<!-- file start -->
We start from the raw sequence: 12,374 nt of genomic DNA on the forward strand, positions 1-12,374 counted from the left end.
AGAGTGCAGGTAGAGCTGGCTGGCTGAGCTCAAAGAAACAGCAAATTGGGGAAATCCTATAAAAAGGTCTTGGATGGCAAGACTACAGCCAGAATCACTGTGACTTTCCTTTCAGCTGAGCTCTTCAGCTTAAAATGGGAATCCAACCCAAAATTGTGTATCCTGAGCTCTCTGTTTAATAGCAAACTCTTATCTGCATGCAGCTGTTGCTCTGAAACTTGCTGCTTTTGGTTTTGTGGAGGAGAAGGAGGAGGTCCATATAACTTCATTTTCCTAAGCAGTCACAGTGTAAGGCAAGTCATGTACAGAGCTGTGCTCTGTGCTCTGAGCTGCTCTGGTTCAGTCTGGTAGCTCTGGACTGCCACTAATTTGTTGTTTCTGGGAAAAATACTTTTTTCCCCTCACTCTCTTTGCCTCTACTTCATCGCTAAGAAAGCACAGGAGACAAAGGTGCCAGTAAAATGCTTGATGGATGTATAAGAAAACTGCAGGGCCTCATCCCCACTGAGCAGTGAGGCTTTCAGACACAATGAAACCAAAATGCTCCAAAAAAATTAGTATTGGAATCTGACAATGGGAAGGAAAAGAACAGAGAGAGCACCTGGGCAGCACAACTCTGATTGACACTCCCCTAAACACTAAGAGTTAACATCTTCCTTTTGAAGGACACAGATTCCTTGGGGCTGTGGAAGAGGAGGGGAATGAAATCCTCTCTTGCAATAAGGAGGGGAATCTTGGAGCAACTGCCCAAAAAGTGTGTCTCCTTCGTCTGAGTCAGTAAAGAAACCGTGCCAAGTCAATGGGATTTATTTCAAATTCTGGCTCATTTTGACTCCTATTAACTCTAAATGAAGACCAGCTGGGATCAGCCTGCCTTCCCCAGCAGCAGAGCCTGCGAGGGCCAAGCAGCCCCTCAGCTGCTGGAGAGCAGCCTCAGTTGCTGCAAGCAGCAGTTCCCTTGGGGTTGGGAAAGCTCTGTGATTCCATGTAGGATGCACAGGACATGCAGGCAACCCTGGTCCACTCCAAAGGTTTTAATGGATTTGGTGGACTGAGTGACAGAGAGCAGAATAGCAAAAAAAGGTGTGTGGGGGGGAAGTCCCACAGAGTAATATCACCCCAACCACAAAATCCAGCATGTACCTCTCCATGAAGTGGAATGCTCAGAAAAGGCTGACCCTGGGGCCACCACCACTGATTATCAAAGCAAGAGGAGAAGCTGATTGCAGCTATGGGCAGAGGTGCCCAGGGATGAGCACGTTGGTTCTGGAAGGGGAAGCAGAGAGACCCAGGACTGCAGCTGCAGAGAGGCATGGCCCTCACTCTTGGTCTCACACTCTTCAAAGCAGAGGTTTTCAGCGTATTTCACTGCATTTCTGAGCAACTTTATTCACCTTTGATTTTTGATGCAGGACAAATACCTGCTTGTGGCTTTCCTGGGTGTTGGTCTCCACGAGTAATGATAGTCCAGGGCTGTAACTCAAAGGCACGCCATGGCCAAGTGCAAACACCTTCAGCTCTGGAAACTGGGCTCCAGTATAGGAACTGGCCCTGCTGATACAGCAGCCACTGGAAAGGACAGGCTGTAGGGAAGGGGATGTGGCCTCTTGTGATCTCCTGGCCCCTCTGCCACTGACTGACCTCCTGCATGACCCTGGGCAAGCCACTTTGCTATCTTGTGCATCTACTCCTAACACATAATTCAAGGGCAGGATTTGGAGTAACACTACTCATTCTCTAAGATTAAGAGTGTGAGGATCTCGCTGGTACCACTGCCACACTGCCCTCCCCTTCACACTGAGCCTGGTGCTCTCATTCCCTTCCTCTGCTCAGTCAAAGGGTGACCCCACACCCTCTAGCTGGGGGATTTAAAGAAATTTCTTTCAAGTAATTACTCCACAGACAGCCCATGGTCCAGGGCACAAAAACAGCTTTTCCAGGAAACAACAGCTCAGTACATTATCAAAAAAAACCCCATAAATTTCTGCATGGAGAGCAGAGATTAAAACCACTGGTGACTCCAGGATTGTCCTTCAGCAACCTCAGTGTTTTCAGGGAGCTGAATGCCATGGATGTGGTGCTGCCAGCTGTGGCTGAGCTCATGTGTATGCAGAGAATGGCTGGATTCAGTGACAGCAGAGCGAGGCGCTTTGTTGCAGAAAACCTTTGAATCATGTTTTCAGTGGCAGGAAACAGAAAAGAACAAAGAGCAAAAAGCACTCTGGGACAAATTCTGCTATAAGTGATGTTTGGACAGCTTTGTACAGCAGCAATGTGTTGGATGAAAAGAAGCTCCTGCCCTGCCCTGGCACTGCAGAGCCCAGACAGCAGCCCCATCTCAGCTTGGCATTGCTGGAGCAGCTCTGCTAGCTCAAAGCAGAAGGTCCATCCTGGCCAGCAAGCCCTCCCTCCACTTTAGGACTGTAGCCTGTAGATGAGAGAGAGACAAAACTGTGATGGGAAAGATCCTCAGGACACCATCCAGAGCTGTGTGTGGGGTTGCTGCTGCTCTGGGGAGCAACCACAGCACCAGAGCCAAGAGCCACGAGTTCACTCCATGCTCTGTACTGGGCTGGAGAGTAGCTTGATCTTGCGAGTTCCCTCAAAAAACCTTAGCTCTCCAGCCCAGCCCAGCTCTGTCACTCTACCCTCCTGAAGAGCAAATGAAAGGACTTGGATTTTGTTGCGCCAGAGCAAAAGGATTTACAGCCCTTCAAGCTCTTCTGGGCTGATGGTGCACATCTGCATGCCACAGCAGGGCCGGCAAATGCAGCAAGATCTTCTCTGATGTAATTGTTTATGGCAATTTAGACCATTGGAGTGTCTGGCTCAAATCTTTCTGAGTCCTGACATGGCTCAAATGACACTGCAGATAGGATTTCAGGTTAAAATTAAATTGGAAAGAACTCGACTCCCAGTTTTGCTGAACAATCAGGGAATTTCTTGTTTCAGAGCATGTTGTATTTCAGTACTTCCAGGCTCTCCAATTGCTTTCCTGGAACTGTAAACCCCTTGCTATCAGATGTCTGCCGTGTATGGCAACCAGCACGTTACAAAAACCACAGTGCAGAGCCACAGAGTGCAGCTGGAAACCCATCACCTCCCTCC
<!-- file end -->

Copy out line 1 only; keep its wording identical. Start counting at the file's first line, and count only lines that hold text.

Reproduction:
We start from the raw sequence: 12,374 nt of genomic DNA on the forward strand, positions 1-12,374 counted from the left end.